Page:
S1 Fig. The expression level of PP1 gene after OA treatment.
The x-axis indicates the days after treatment with OA and the y-axis shows relative expression values. Expression values were normalized to those of the beta actin gene. The relative expression value of control group in 1d was assigned as 1. The experiments were repeated three times.*P<0.05, as compared to the control group by t-test.
This work was supported by the NSFC (No. 31171186 and 31401706), and The Modern Agricultural Industry Technology System Project Supported by Ministry of Agriculture (nycytx-35-02-06).
The GenBank accession numbers for the genes described in this paper are J01238(Actin), GQ181129.1 (DNA topoisomerase I), NM_001164334.1 (topoisomerase I), XM_008682394.1 (DNA topoisomerase 2-like), AM490196.1 (putative DNA Topoisomerase I), XM_008654292.1, (DNA topoisomerase 6), XM_008671560.1 (DNA topoisomerase 2-binding protein 1) and NM_001143421.2 (PP1).
Conceived and designed the experiments: LL H. Zhang PW ZQ. Performed the experiments: H. Zhang PW HH HW H. Zhou. Analyzed the data: H. Zhang PW HH FG JW. Contributed reagents/materials/analysis tools: H. Zhang. Wrote the paper: LL H. Zhang.
- 1. Probst AV, Dunleavy E, Almouzni G. Epigenetic inheritance during the cell cycle. Nature reviews Molecular cell biology. 2009;10(3):192–206. pmid:19234478
- 2. Majid S, Dar AA, Ahmad AE, Hirata H, Kawakami K, Shahryari V, et al. BTG3 tumor suppressor gene promoter demethylation, histone modification and cell cycle arrest by genistein in renal cancer. Carcinogenesis. 2009;30(4):662–70. pmid:19221000
- 3. Kloc A, Zaratiegui M, Nora E, Martienssen R. RNA interference guides histone modification during the S phase of chromosomal replication. Current Biology. 2008;18(7):490–5. pmid:18394897
- 4. Fuchs J, Demidov D, Houben A, Schubert I. Chromosomal histone modification patterns–from conservation to diversity. Trends in plant science. 2006;11(4):199–208. pmid:16546438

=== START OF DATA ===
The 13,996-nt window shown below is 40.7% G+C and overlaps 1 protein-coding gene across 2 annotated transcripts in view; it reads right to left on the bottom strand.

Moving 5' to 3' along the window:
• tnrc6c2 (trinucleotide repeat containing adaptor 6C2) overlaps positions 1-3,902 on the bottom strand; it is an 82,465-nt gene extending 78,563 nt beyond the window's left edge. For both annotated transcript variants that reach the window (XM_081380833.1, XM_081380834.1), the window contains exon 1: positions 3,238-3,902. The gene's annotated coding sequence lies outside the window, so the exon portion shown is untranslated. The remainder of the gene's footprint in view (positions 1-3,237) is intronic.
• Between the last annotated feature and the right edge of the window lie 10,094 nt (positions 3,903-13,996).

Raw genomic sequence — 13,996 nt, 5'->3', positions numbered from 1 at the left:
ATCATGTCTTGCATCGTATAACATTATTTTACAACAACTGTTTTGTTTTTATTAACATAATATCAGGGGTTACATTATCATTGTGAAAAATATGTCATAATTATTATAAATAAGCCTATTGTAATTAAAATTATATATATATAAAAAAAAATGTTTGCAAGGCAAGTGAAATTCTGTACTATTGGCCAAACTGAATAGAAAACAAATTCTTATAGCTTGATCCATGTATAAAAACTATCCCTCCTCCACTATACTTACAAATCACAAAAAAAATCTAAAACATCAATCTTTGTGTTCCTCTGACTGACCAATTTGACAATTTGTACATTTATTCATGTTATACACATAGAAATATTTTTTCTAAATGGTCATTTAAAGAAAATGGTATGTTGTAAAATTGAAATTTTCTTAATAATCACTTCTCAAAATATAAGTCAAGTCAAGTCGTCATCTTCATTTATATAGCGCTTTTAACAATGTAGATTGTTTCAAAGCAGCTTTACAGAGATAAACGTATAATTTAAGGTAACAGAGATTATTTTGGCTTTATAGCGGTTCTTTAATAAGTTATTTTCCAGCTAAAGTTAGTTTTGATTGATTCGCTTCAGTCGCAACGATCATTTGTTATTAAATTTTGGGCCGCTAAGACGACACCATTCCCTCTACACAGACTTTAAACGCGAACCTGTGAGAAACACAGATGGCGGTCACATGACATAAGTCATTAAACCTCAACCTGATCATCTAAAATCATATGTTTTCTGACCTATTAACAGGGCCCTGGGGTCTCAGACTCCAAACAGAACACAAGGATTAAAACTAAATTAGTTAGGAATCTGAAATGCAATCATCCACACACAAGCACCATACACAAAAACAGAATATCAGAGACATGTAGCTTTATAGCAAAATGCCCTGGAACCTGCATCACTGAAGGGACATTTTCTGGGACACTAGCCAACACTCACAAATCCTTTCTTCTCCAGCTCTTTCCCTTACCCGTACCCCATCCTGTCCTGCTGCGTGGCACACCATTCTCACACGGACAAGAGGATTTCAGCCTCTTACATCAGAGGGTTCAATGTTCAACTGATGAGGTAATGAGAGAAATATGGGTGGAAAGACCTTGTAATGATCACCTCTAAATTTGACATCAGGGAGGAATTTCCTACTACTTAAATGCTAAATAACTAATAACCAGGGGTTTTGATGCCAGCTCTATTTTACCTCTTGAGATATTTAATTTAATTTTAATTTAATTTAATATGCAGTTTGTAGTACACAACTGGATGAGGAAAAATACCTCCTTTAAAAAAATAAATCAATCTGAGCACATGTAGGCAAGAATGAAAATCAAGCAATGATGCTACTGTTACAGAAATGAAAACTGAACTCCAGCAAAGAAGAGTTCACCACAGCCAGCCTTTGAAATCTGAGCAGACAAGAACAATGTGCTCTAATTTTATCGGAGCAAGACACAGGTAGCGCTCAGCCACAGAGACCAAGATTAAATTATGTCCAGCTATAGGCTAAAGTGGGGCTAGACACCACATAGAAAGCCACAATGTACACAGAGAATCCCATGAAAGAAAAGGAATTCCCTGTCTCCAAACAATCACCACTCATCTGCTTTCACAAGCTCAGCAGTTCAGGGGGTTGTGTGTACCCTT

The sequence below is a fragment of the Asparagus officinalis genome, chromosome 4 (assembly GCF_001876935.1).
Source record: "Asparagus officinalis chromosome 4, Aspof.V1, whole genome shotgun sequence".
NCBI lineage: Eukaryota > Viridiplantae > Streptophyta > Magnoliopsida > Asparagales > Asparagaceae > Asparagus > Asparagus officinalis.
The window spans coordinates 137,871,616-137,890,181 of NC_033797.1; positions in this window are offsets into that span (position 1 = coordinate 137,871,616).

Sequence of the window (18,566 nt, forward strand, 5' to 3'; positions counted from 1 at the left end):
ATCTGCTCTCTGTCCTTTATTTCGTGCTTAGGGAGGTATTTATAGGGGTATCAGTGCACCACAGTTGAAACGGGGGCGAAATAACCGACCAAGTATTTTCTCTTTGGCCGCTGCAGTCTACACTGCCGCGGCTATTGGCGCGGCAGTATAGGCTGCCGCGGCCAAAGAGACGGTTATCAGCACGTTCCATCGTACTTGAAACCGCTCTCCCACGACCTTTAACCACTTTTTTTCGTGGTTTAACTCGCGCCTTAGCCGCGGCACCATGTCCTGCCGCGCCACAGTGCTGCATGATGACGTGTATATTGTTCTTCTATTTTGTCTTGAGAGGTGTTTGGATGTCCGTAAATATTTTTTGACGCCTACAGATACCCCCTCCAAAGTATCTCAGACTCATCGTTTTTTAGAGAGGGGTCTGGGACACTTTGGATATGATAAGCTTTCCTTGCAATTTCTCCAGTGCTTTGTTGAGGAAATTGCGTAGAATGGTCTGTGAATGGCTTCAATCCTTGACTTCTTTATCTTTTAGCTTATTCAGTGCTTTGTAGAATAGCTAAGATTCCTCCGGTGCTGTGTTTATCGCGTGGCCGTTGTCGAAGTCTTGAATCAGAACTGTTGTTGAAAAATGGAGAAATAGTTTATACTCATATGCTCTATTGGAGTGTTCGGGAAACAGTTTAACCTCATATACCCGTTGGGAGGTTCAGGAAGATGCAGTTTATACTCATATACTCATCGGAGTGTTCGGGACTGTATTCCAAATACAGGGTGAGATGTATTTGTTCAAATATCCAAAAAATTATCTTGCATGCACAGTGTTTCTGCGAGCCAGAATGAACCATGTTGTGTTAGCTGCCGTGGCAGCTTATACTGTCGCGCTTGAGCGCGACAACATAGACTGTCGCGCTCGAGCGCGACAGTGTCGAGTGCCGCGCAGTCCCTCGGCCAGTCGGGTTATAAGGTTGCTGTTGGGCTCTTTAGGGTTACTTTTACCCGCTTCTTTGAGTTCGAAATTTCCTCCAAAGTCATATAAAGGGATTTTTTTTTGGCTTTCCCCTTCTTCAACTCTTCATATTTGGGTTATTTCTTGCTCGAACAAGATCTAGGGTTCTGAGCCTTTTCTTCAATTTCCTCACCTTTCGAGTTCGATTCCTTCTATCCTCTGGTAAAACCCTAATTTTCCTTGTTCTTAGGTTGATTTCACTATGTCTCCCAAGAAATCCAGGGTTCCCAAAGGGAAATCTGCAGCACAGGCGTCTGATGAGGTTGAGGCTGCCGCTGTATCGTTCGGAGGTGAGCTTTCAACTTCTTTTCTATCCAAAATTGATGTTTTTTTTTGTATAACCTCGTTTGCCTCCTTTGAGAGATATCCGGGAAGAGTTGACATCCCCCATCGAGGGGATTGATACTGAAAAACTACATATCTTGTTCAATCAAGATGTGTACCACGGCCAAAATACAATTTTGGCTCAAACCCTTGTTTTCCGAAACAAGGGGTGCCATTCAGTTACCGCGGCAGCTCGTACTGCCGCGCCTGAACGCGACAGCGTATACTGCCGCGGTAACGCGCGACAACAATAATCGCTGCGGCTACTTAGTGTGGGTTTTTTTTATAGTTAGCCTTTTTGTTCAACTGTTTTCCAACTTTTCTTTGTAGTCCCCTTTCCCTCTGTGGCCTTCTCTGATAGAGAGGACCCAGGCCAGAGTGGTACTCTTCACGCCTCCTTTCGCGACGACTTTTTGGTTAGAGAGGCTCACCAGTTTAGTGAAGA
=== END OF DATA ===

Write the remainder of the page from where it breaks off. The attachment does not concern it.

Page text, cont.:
- 5. Kim J-M, To TK, Ishida J, Morosawa T, Kawashima M, Matsui A, et al. Alterations of lysine modifications on the histone H3 N-tail under drought stress conditions in Arabidopsis thaliana. Plant and Cell Physiology. 2008;49(10):1580–8. pmid:18779215
- 6. Zhang L, Hu Y, Yan S, Li H, He S, Huang M, et al. ABA-mediated inhibition of seed germination is associated with ribosomal DNA chromatin condensation, decreased transcription, and ribosomal RNA gene hypoacetylation. Plant molecular biology. 2012;79(3):285–93. pmid:22527753
- 7. Jasencakova Z, Meister A, Walter J, Turner BM, Schubert I. Histone H4 acetylation of euchromatin and heterochromatin is cell cycle dependent and correlated with replication rather than with transcription. The Plant Cell. 2000;12(11):2087–100. pmid:11090211
- 8. Prigent C, Dimitrov S. Phosphorylation of serine 10 in histone H3, what for? Journal of cell science. 2003;116(18):3677–85.
- 9. Jenuwein T, Allis CD. Translating the histone code. Science. 2001;293(5532):1074–80. pmid:11498575
- 10. Houben A, Wako T, Furushima‐Shimogawara R, Presting G, Künzel G, Schubert I, et al. The cell cycle dependent phosphorylation of histone H3 is correlated with the condensation of plant mitotic chromosomes. The Plant Journal. 1999;18(6):675–9. pmid:10417719
- 11. Cobb J, Miyaike M, Kikuchi A, Handel MA. Meiotic events at the centromeric heterochromatin: histone H3 phosphorylation, topoisomerase IIα localization and chromosome condensation. Chromosoma. 1999;108(7):412–25. pmid:10654080
- 12. Zippo A, Serafini R, Rocchigiani M, Pennacchini S, Krepelova A, Oliviero S. Histone crosstalk between H3S10ph and H4K16ac generates a histone code that mediates transcription elongation. Cell. 2009;138(6):1122–36. pmid:19766566
- 13. Chang H-H, Guo M-K, Kasten FH, Chang M-C, Huang G-F, Wang Y-L, et al. Stimulation of glutathione depletion, ROS production and cell cycle arrest of dental pulp cells and gingival epithelial cells by HEMA. Biomaterials. 2005;26(7):745–53. pmid:15350779